Researchers have found that just like adults, newborn babies can detect music beats. The study also suggests that a rhythmic sensibility is essential for child development and lays the foundation for further language learning. The study, reported in the Proceedings of the National Academy of Sciences (PNAS), involved playing music to two- and three-day-old babies while they slept, and recording their responses.
Lead researcher, Istvan Winkler along with his team, measured the brain responses of the babies to a rock drum beat, by fitting self-adhesive ear-couplers and scalp electrodes to them. The babies elicited a sensory response every time the rhythm was broken. Winkler concluded, “Beat perception is there right from birth.”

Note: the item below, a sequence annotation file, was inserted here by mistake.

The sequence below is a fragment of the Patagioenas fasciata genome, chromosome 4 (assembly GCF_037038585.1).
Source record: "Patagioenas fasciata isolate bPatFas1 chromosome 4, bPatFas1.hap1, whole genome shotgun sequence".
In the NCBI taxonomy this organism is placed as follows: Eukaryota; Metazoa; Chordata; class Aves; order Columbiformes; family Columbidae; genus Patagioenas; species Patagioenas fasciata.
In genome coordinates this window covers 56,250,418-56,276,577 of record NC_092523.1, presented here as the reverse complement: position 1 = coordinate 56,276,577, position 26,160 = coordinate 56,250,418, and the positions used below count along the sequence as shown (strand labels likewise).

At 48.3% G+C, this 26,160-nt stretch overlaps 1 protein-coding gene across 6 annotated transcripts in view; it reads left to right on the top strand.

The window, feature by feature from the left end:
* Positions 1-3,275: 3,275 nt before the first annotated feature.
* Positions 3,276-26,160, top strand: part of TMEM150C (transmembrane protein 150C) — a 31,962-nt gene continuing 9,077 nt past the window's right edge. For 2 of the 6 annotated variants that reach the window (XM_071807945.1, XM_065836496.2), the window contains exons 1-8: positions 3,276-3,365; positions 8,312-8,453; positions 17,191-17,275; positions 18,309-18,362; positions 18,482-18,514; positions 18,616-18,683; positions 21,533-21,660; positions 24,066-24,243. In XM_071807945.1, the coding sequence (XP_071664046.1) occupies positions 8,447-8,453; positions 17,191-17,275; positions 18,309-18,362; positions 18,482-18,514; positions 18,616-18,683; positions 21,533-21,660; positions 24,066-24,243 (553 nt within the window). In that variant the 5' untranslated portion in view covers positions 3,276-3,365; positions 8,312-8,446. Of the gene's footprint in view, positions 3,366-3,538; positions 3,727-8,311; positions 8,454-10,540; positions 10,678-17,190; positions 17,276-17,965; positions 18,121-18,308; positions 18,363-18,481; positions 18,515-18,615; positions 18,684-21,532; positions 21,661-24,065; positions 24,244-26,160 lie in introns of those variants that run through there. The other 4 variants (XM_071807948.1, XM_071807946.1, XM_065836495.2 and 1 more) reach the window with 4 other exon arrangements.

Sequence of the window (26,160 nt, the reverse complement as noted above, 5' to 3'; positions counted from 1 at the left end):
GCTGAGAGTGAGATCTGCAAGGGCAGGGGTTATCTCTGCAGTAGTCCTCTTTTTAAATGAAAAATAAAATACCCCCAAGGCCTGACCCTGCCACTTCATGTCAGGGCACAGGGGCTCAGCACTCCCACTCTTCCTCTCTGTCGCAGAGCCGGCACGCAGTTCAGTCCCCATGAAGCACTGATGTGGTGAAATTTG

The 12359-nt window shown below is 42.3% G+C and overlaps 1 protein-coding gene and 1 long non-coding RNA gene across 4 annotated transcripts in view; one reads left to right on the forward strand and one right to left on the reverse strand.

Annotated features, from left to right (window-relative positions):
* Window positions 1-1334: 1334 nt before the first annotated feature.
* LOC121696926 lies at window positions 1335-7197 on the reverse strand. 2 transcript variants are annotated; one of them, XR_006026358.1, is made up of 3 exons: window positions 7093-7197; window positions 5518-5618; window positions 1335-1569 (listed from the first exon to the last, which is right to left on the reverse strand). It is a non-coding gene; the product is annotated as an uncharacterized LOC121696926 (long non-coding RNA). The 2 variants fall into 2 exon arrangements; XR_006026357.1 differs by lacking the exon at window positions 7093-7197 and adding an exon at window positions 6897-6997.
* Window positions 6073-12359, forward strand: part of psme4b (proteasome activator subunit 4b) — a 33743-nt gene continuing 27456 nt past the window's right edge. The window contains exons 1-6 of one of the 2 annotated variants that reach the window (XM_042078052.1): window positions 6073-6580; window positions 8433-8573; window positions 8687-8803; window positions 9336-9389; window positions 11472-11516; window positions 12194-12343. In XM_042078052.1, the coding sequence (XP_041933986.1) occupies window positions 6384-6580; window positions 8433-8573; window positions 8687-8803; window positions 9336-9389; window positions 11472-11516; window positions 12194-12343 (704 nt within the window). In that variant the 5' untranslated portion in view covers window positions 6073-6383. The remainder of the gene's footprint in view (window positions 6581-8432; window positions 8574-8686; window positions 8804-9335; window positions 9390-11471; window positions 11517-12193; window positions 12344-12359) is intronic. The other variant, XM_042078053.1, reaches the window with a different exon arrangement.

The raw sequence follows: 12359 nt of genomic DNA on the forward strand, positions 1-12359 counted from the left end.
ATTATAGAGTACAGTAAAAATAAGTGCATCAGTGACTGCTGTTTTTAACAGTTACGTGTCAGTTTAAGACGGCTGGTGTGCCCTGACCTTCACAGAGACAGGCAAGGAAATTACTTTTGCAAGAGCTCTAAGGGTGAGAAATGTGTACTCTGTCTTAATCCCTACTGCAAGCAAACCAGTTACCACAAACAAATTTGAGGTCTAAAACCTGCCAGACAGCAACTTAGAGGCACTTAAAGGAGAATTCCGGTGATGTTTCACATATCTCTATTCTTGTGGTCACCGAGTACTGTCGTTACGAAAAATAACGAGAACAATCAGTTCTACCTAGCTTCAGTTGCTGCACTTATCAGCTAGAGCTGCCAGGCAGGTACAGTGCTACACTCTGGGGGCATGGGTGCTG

The findings of the study are important because the ability to recognize beats may be the building blocks to allowing babies to communicate verbally later on. Beat induction may also help diagnose abnormal brain activity related to communication and speech problems early on, allowing for treatment to begin sooner.
Researchers continue to debate whether this cognitive ability in newborn babies is innate or learned during the first few months of life. Winkler believes that this trait is innate. However others believe that newborns learn the same by listening to the mothers’ heartbeats while in the womb.
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